Music venues, theatres and their workforces have taken part in a day of action around the UK to highlight the crisis facing the live events scene.
More than 300 venues including London’s National Theatre and Royal Festival Hall turned their lights red as part of the Red Alert campaign.
And out-of-work music industry crew were among those who took part in a march through Manchester on Tuesday.
Peter Gabriel, Imogen Heap and The Cure have voiced support for the initiative.
The Red Alert movement and #WeMakeEvents marches aimed to raise awareness about the threat of job losses in the sector.
Producers, engineers, tour managers, security staff, truck drivers and cleaners also marched past some of Manchester’s closed venues.
Similar protests took place in other cities, as arts and event venues were illuminated to highlight the Red Alert theme.
The Royal Albert Hall explained on its Twitter account that it was supporting the campaign because “many livelihoods across the industry are now at stake”.
The Wales Millennium Centre in Cardiff gave a shout out to all the “amazing staff and freelancers in our sector who bring the live events we love to life”.
Some of Scotland’s most famous venues, including King Tut’s Wah Wah Hut – where rock band Oasis were discovered – also went red for the cause.
“Without major immediate support from the Government, the entire live events sector supply chain is at risk of collapse,” New Order posted.
Wembley Stadium, England’s national football stadium and a gig venue, declared that it was “proud to support our music industry in its time of crisis”.
Virtually all UK venues have been closed for five months, putting many at risk.
Organisers of Tuesday’s protests said around a million people work in the events sector, many of whom are freelancers, and they are in danger of losing their livelihoods without additional government support.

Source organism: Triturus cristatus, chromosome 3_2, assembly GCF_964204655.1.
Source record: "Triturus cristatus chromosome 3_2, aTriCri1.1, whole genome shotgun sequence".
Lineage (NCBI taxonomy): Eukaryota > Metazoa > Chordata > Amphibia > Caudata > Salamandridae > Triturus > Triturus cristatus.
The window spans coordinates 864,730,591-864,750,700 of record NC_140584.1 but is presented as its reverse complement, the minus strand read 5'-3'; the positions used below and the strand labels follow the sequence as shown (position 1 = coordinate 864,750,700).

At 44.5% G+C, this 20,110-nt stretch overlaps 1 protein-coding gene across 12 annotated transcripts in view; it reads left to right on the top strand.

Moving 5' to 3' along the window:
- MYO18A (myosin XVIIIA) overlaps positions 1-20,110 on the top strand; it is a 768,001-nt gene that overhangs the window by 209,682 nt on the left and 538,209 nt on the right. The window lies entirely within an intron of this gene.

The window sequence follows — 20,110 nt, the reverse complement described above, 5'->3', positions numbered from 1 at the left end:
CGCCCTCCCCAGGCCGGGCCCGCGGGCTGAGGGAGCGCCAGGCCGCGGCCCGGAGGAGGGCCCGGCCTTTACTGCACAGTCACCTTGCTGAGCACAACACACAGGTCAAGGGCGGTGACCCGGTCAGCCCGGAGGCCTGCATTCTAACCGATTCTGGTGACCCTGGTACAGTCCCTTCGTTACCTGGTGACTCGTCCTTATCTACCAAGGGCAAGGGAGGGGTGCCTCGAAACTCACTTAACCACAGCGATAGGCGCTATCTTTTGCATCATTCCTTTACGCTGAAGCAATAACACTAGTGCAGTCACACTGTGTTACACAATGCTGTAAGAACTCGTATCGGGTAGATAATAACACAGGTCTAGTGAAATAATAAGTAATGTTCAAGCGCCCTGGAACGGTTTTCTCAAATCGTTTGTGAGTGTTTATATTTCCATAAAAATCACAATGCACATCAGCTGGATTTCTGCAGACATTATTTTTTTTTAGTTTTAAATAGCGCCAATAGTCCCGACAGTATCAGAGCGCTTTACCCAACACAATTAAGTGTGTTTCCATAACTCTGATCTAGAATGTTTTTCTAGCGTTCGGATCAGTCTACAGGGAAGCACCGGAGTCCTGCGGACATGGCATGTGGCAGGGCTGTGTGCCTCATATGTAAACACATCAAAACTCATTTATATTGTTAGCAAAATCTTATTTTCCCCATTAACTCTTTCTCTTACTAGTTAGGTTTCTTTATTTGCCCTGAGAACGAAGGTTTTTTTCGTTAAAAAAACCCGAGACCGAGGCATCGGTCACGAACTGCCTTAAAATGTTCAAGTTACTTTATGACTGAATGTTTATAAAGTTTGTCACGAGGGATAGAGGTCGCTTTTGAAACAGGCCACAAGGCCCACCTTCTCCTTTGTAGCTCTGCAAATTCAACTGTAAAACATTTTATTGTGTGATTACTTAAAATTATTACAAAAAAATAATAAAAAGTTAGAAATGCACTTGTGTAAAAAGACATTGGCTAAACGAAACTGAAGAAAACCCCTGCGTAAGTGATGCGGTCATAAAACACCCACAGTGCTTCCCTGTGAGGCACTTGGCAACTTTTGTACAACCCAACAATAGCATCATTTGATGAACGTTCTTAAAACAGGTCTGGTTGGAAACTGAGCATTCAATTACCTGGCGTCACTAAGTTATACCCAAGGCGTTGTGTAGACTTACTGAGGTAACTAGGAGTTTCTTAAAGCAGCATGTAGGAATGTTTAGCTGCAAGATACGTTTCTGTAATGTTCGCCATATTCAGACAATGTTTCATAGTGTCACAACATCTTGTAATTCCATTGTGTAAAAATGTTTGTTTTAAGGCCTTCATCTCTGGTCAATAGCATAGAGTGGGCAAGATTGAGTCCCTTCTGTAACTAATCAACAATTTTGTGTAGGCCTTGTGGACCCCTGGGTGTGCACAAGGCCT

‘Everything went off like a light switch’
Freelance audio technician Alistair Westell had been booked for several events around the world before the coronavirus outbreak.
“For me personally, everything in my diary popped out in March, including the Olympics in Tokyo, which I should have been working at last week,” he told BBC News. “I’m used to quiet spells, but with this everything went off like a light switch. [Most events] have been pushed back until next year, if at all.
“I must admit, I’ve had a few sleepless nights. Luckily, I have a partner who is still working, but the money I’m living on is savings, so it’s affected us quite badly.”
Westell explained that freelancers and venue staff are crucial to an event’s success, even though they “aren’t very visible”.
“We’re often behind the scenes – if we’re seen it usually means something has gone wrong!” he said. “We try to stay in the background, and that’s one of the reasons we’ve been forgotten.”
The work involved in putting on a live event such as a concert or conference is “a huge team effort”,” he added.
“There’s lighting, graphics, sound, video, rigging, staging… and then you’ve got the other side of it – the toilets and the catering for the audience, artists and crew. Then there’s security – you often see security staff pulling people out of the crowd at the front when they’re in trouble.”
On Monday, it was announced that Elbow and a string of other the bands will perform one-off gigs to raise money for grassroots music venues.
On Tuesday, the Arctic Monkeys announced a Crowdfunder campaign to raise money for The Leadmill in their home city of Sheffield and other venues.
Nightclub and festival promoter Sacha Lord, who is Night Time Economy Adviser for Greater Manchester, said work by many crucial events staff goes “unseen by the public”.
“From my own experience with [music festival] Parklife, there are about 4,500 people working on that,” he told Radio Manchester.
“The stages don’t erect by themselves, the Portaloos don’t arrive by themselves, the fences, the arenas, the lighting techs, it is a vast swathe of freelancers that work behind the scenes, and sadly they have been forgotten.
Singer-songwriter Peter Gabriel said: “A lot of high arts have now been given some support, but people working on the festival side of things and in live events have been forgotten about.
“Many of these people are freelancers so don’t fall under furlough schemes. So right now they are feeling the pinch very badly.”
Last month the government announced a £1.57bn support package aimed at protecting theatres, galleries and museums. The government has previously said that will lead to more work for freelancers.
The furlough scheme and support for self-employed people are due to end in the coming months – and many freelancers were not eligible for them at all.
“Without major, immediate support from government, the entire live events sector supply chain is at risk of collapse,” said the members of The Cure in a statement.
“The aim [of the campaign] is to have financial support extended for the people and companies in this sector, until they can return to work.”